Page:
This section is from the book "Complete Self-Instructing Library Of Practical Photography", by J. B. Schriever. Also available from Amazon: Complete Self-Instructing Library Of Practical Photography.
Fixing Tank. The Ideal Fixing Tank is made of heavy tin, with deep corrugations, thoroughly enameled with acid-proof varnish. It is equipped with a patent lifting bottom, and is both convenient and practical. Its capacity is twelve plates. (See Illustration No. 18.) The Ideal, Jr., Fixing Box is made on the same plans, but has a capacity of only six plates, instead of twelve.
Rubber Fixing Box. The most reliable fixing box is the hard rubber, see illustration No.19. They are made of the same material as the rubber trays, and are very durable, and are not affected by any chemicals used. In fact, with reasonable care they will last a lifetime.
Washing Box. The Ideal Adjustable Washing Box, see illustration No. 20, is the most practical plate washing box on the market. The water enters at the bottom and overflows at the top. It is supplied with patent raising bottom, and is adjustable for small sizes.
Developing. When you are ready to develop, first prepare enough solution to completely cover the plates. After the developer has been prepared test it for temperature, using an ordinary thermometer for the purpose. If you find it too cold add a little hot water (the slight addition of water will make no difference in time of development), or if it is too warm put it in a cold place, or add a small piece of ice, until the temperature is correct. Next light your dark room lamp, close the door, and transfer the exposed plates to the grooved rack; then carefully lower the rack containing the plates into the tank. Lower the plates until they are completely covered with developer, raise the rack slowly two or three times, lifting the plates almost entirely out of the developer. This will remove any air-bells that may have gathered on the plates. These air-bells, if not removed, would cause pin holes or spots.
SAND DUNE Study No. 11, See Page 345 J. S. Neary, Trenton, N. T..
The plates are raised or lowered by means of a wire rod attached to the center of the rack, by catching hold of the ring at the top of rod, thus you avoid wetting the hands in the developer. After all air-bells are removed lower the rack and close the cover on the tank, and also on the funnel. Take the time and allow them to develop for, say five minutes when the plates should be turned end for end, thus insuring even development and allow the development to continue for the total time of twelve minutes, if the metol formula is used; and for twenty minutes if pyro formula is used; then fix in the usual way.
518. Until you have become thoroughly accustomed to this method, and are certain as to the strength of your developer and the time required to develop, it is advisable to examine the plates before fixing. It is, however, only necessary to examine the plates at intervals. After you thoroughly understand the speed of your developer and you have been careful in supplying the proper proportions of each chemical, and your plates are uniformly exposed, it will not be necessary to examine the plates at all until they are completely developed.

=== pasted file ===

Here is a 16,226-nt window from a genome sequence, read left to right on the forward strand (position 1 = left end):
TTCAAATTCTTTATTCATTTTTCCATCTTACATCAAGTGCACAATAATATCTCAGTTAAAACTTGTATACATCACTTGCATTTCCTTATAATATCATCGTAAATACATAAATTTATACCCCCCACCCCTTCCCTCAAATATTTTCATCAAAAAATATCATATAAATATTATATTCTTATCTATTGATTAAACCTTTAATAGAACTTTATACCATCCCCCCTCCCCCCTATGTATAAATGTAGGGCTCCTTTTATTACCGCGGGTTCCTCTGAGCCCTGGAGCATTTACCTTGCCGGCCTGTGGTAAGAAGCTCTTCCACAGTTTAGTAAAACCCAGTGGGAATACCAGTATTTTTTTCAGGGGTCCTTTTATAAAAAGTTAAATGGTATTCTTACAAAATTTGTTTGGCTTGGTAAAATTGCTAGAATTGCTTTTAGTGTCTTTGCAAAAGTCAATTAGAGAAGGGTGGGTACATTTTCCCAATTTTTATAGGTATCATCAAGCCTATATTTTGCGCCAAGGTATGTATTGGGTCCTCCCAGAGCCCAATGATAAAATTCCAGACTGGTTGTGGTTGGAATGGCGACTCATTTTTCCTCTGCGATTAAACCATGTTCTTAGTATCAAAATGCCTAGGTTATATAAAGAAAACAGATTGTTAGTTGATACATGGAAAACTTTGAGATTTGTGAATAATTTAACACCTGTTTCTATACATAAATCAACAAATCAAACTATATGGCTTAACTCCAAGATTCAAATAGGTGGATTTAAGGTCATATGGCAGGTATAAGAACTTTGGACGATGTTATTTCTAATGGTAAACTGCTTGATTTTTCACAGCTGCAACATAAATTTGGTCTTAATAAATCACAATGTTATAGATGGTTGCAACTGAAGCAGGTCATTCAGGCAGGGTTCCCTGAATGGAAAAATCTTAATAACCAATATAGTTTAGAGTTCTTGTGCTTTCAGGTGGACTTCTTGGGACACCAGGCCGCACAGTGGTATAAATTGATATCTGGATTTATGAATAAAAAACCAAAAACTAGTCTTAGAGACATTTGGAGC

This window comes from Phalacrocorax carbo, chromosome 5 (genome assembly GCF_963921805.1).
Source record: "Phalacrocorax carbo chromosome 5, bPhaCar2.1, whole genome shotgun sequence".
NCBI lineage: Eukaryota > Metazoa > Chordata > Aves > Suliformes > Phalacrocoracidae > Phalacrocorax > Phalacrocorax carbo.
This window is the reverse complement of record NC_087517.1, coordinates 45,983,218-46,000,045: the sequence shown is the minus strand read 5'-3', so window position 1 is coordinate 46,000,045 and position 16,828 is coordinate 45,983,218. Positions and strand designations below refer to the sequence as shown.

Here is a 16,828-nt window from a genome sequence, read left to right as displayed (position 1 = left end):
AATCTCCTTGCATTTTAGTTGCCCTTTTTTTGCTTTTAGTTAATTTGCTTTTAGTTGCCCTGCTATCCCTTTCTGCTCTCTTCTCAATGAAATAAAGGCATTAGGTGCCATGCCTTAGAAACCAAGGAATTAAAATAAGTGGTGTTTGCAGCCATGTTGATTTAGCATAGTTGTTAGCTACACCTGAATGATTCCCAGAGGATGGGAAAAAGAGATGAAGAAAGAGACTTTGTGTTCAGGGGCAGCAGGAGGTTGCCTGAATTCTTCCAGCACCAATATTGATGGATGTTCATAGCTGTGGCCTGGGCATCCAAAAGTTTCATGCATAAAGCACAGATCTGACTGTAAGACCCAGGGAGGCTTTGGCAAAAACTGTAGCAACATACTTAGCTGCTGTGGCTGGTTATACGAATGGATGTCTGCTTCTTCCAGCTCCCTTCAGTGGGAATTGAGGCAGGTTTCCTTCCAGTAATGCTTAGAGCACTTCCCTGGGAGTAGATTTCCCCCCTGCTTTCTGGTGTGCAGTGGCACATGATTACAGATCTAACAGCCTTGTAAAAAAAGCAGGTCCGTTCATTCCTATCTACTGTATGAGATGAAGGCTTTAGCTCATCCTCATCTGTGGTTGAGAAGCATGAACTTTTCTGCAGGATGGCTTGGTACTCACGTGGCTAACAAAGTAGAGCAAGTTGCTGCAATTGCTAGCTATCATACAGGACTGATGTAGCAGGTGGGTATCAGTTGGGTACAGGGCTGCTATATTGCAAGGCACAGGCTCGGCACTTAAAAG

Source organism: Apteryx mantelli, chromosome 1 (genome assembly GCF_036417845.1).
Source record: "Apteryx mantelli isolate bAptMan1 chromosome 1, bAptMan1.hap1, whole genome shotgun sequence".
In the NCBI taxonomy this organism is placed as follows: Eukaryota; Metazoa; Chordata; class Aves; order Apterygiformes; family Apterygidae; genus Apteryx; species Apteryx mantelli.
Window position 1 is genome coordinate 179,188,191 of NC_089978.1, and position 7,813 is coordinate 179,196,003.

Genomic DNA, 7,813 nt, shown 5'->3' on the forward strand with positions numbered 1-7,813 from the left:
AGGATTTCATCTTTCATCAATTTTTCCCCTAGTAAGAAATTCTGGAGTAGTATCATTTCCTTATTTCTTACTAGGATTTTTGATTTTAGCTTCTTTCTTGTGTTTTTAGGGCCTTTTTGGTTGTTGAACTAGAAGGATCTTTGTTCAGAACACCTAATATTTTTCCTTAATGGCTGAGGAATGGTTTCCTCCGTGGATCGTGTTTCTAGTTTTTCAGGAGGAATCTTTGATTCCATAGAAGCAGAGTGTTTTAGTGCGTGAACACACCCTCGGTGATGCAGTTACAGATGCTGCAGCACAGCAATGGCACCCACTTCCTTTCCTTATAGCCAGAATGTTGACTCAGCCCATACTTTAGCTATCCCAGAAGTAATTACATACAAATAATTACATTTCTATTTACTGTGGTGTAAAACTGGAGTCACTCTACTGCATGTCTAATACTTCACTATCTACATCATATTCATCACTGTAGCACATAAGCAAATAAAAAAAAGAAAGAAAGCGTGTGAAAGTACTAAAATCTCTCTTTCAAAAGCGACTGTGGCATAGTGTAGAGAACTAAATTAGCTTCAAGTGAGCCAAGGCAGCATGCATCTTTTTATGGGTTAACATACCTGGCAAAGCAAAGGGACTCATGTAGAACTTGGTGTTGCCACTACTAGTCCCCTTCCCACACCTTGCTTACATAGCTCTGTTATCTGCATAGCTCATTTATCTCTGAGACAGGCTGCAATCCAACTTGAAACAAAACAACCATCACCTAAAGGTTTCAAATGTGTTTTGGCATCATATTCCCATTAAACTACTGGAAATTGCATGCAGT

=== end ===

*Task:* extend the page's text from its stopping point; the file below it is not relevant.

519. We would caution you against examining plates too often during development, especially Orthochromatic plates, as even the ruby light is apt to effect them, and the result will be foggy negatives. At the expiration of the time required for the development of normal exposures, examine each plate before you place it in your fixing tank. See that they are fully developed and make due allowance for the density they will lose in the fixing. Before placing them in the hypo, carefully rinse them in clear water. If some of the plates, upon examination, are not fully developed, after you have removed those which are developed, simply lower the rack containing these plates back into the tank, and continue developing. Usually when one plate is developed all are done. It is only in extreme cases that it would be otherwise, and then usually from an over-worked bath.
530. If you have a batch of twenty-four negatives to develop, and your tank has twelve grooves, you can place the plates back to back, putting two plates in this way in each groove. This will enable you to develop the twenty-four plates at one and the same time.
521. While it is safer to develop and fix in separate tanks, one and the same tank can be used, if necessary, providing the tank is made of some material which will not rust, such as nickled copper or hard rubber. This method is not recommended, however, as there is danger of one becoming careless and not thoroughly cleansing the tank before and after fixing. In case you must use one tank for both, an ordinary rubber fixing box thoroughly cleansed free of all hypo can be used as a developing tank. One advantage of developing and fixing in the same tank is that there is less handling of plates than when fixing and developing in separate tanks. However, this is of little account. Never fix in a tin or iron tank. If you desire to develop and fix in one and the same tank, observe the following: -
522. After the plates are fully developed, pour off the developer into a large bottle, and save for the next developing; then rinse the plates in three changes of water. This you can do by filling up the developing tank with fresh water, pouring off the water and repeating the operation three times. After the last change of water fill the developing tank with hypo solution, and allow the plates to remain in this until they are thoroughly fixed. Next transfer them to the washing tank and carefully wash.